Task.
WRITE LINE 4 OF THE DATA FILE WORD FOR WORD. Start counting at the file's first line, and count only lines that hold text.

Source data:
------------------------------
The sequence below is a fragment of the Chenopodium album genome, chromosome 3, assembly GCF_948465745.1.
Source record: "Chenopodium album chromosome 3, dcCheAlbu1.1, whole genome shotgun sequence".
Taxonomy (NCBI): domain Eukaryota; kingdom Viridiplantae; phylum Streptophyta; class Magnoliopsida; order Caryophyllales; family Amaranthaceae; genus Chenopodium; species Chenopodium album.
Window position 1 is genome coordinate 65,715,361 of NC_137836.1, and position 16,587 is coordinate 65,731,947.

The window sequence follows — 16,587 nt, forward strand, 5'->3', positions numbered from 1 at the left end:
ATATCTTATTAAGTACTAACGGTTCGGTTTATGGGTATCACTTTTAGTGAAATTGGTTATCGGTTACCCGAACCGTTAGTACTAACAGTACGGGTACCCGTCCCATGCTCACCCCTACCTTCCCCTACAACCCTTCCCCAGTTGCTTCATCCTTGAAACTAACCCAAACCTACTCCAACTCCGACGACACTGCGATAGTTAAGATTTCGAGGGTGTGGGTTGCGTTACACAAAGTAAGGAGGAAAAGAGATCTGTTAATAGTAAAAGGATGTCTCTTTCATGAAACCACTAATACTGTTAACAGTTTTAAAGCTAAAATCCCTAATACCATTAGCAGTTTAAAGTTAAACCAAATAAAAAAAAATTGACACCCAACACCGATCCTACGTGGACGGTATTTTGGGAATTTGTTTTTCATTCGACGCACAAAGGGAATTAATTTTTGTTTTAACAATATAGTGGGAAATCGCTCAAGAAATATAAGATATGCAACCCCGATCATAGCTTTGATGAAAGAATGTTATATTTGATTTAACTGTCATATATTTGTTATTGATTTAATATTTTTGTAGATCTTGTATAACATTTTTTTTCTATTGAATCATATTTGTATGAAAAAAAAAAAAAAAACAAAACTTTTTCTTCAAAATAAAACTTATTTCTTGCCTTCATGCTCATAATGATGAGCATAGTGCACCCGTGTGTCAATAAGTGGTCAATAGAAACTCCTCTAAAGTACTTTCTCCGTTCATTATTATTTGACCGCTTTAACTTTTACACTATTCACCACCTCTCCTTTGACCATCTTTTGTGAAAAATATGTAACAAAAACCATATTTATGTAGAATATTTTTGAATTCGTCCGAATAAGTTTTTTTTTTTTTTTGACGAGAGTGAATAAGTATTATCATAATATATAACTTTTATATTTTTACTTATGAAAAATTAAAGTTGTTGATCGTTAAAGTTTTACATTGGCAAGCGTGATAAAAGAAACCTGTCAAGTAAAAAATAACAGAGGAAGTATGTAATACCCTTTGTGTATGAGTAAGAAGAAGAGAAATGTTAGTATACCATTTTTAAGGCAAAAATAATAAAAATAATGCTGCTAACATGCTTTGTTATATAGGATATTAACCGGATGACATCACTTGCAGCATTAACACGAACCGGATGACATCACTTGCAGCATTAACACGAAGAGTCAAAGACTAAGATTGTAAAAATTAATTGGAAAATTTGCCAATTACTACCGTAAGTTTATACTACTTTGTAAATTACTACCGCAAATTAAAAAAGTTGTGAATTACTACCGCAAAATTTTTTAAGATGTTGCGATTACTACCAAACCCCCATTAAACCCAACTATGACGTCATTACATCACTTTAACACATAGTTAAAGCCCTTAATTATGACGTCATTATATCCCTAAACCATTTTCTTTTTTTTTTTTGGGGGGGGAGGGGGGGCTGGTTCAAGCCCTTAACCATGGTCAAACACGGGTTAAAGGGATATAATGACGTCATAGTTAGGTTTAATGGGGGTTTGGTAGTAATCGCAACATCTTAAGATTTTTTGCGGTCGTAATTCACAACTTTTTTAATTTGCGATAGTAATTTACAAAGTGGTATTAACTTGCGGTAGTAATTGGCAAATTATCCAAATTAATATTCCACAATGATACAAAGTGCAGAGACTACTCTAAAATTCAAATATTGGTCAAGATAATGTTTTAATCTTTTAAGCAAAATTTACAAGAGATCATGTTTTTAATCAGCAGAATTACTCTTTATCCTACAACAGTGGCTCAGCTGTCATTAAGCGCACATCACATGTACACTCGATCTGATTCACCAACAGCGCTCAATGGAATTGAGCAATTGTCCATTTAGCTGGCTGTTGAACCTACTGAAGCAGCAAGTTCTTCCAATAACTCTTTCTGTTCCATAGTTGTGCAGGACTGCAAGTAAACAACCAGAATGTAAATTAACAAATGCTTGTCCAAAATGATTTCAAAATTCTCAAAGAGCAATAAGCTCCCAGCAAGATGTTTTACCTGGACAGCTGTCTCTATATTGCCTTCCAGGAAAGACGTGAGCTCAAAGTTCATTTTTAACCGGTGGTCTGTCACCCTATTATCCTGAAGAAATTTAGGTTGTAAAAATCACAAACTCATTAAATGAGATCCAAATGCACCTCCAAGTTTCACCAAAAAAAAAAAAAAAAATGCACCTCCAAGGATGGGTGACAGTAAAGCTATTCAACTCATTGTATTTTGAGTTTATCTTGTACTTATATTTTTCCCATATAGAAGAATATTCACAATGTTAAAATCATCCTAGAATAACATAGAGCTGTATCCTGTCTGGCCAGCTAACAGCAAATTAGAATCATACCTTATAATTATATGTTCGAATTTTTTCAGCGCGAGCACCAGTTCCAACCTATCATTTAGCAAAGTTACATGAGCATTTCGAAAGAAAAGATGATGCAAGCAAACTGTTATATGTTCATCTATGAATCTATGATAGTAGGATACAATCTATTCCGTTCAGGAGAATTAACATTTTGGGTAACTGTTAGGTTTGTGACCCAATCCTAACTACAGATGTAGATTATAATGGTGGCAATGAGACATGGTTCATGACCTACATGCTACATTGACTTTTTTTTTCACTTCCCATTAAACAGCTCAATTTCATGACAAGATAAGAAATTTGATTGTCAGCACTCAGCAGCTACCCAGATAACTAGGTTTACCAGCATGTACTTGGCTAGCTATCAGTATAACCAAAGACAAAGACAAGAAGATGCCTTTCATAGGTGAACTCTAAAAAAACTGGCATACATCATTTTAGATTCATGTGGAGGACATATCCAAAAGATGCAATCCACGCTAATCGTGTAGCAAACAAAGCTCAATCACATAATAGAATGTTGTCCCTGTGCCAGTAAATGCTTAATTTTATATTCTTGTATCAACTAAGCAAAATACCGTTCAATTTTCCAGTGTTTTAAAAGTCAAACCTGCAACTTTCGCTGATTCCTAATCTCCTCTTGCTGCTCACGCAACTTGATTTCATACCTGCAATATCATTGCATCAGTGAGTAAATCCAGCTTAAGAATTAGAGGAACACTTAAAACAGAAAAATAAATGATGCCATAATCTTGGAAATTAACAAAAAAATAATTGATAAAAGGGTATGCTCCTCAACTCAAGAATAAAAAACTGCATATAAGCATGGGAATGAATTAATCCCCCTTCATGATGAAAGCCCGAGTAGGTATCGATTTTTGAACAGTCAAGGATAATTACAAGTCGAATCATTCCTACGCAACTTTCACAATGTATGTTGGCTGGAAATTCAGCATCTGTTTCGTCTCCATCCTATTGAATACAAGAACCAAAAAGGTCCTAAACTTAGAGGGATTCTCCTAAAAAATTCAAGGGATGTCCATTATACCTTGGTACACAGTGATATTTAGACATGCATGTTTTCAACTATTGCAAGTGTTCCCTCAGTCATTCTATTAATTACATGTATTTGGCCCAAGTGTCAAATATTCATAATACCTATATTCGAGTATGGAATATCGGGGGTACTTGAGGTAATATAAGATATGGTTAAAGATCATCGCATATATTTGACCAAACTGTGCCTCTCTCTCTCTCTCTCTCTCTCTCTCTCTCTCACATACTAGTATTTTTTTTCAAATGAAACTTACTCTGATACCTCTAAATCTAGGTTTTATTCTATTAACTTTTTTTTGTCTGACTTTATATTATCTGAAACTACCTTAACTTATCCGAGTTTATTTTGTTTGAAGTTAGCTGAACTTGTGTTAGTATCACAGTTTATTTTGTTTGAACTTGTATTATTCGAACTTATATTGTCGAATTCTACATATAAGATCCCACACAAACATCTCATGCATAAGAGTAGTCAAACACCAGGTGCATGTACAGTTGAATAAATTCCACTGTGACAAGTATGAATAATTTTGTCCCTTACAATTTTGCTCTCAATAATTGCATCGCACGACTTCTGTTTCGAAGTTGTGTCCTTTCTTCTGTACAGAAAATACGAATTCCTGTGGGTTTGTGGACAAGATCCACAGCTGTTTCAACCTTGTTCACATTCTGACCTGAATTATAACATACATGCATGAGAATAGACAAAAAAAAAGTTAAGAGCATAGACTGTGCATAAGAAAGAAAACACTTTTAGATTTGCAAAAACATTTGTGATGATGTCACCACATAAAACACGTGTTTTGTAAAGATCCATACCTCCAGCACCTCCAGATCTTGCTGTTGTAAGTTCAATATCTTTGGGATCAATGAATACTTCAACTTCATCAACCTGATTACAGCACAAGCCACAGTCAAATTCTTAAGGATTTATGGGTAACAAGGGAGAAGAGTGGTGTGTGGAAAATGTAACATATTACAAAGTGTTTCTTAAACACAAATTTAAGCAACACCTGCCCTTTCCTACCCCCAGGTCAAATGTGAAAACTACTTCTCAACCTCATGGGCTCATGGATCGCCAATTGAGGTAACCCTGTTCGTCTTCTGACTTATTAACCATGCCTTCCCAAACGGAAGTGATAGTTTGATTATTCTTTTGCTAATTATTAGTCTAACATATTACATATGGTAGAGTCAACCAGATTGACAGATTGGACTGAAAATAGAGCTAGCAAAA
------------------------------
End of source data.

Window position 1 is genome coordinate 65,715,361 of NC_137836.1, and position 16,587 is coordinate 65,731,947.